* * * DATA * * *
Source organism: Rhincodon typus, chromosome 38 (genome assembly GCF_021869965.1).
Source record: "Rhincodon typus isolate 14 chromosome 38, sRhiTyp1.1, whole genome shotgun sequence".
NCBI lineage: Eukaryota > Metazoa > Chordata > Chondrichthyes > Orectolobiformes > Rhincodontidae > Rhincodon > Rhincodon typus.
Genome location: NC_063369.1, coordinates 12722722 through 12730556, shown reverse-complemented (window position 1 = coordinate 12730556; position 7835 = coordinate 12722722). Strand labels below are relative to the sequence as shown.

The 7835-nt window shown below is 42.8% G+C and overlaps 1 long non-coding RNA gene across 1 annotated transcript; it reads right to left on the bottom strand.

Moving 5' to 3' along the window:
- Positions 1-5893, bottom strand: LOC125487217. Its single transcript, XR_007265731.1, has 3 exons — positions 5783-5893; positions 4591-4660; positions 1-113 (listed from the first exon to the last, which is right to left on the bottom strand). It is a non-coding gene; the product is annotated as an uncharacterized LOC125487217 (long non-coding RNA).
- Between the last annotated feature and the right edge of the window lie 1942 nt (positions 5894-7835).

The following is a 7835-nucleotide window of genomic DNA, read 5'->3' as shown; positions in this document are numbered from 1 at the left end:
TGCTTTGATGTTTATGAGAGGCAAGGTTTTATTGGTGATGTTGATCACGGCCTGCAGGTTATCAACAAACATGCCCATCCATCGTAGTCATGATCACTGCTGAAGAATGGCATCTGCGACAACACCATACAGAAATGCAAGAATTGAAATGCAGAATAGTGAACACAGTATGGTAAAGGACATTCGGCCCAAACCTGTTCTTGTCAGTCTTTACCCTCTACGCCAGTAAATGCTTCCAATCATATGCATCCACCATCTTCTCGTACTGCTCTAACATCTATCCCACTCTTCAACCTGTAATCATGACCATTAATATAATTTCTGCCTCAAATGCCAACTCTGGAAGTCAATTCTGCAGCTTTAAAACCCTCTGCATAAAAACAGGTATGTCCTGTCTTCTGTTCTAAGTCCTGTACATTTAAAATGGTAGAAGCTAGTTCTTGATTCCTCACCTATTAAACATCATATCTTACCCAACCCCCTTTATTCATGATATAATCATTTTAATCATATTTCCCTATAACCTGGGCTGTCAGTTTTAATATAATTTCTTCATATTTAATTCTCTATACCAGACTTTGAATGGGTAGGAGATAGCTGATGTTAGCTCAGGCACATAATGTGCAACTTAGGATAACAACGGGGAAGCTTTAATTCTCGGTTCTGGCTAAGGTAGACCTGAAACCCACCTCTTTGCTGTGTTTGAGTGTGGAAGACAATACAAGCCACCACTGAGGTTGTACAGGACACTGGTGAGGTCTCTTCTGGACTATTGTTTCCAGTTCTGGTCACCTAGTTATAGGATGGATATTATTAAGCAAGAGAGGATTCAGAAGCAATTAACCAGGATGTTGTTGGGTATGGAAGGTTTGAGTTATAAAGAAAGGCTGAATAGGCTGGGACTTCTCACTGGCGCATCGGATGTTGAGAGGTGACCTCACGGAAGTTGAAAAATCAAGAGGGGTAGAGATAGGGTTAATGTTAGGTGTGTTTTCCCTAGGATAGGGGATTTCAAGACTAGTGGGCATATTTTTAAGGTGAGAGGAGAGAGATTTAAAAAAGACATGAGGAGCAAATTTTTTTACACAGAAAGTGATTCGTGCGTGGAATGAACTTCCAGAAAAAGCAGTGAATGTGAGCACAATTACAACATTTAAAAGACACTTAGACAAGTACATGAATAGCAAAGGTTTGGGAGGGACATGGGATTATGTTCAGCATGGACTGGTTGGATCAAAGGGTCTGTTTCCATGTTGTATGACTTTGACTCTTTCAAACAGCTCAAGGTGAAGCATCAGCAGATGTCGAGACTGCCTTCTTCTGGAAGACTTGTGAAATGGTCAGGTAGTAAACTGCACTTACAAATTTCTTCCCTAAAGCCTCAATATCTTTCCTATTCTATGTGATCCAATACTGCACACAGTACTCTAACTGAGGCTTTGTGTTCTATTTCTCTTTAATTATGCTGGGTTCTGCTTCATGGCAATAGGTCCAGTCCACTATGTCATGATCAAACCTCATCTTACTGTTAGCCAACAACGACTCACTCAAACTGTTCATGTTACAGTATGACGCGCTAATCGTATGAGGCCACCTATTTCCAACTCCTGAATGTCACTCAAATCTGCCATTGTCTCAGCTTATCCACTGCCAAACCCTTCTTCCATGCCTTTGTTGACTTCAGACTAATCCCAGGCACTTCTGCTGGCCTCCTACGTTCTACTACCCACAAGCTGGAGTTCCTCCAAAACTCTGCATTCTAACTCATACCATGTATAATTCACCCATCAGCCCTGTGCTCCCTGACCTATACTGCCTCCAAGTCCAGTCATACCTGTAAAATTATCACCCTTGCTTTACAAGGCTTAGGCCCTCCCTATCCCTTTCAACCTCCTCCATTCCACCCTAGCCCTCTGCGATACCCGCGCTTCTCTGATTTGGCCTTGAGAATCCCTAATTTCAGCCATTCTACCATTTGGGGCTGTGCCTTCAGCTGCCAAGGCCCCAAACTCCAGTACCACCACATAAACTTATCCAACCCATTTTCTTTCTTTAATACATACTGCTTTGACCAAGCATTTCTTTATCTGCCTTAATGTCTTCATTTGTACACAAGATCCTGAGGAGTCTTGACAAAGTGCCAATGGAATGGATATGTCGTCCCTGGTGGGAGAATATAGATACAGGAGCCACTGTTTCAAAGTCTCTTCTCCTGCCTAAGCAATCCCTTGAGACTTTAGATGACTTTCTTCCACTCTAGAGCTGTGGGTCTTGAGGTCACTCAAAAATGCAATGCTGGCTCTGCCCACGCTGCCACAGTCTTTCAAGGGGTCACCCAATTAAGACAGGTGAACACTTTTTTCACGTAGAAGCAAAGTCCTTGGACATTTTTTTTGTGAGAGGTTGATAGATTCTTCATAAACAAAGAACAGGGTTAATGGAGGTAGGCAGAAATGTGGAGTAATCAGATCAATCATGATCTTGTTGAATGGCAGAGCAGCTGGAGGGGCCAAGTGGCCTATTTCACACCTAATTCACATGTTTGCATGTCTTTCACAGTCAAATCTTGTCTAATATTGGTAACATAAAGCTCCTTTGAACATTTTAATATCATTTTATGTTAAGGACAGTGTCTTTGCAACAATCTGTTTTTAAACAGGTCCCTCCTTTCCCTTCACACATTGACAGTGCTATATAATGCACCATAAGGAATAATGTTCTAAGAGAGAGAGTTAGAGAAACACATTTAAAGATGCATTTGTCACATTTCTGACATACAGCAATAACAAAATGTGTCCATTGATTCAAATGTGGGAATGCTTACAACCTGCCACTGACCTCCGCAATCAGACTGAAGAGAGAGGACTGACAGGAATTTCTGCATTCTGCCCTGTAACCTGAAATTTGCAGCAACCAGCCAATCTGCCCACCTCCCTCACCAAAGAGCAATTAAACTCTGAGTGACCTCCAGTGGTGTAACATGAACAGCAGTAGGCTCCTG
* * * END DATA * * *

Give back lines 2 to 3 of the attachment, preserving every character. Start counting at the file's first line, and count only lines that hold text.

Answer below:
Source record: "Rhincodon typus isolate 14 chromosome 38, sRhiTyp1.1, whole genome shotgun sequence".
NCBI lineage: Eukaryota > Metazoa > Chordata > Chondrichthyes > Orectolobiformes > Rhincodontidae > Rhincodon > Rhincodon typus.